A breakthrough in fertility research lays open the possibility that gay and lesbian couples could someday have children who are completely their own, genetically speaking.
Researchers at Kyoto University in Japan have created eggs from stem cells in mice and used them to produce healthy offspring, NPR reports. They first used embryonic stem cells, then repeated the results stem cells created from adult cells, such as blood or skin. The same team previously created sperm from stem cells. “Stem cells can morph into any cell in the body,” observed NPR reporter Rob Stein.
If the results from mice could be duplicated in humans — a far-off possibility, granted, but scientists say mice are sufficiently similar to humans that it could happen — same-sex couples could create their own sperm and eggs and join them to have a child.
“There are lots of lesbian and gay couples who would be very excited about the possibility for the first time of being able to have children who are genetically their own,” Hank Greely, a bioethicist at Stanford University, told Stein.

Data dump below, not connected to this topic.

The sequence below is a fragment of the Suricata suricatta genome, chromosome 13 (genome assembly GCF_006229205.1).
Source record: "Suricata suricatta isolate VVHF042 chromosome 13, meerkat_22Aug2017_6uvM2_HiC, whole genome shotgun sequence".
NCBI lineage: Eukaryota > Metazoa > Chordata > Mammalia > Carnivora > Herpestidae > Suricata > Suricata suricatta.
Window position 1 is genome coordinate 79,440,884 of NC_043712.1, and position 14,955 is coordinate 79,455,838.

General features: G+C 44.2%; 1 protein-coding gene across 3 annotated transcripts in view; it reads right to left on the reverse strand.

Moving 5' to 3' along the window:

Such a breakthrough could also help women who have passed their childbearing years or who are infertile for medical reasons. It raises some questions, though, about the ethics of the procedure, scientists said. For instance, could prospective parents create a child with certain desired traits, and would it be morally acceptable for them to do so?
“It’s like any other technology,” said Daniel Sulmasy, a professor of medicine and ethics at the University of Chicago. “Whatever we’ve done in humankind — whether it’s discovering fire or creating the wheel — you can use these things to do lots of good and you can use them immoral ways.”
The Kyoto University study was published in this week’s issue of the journal Science.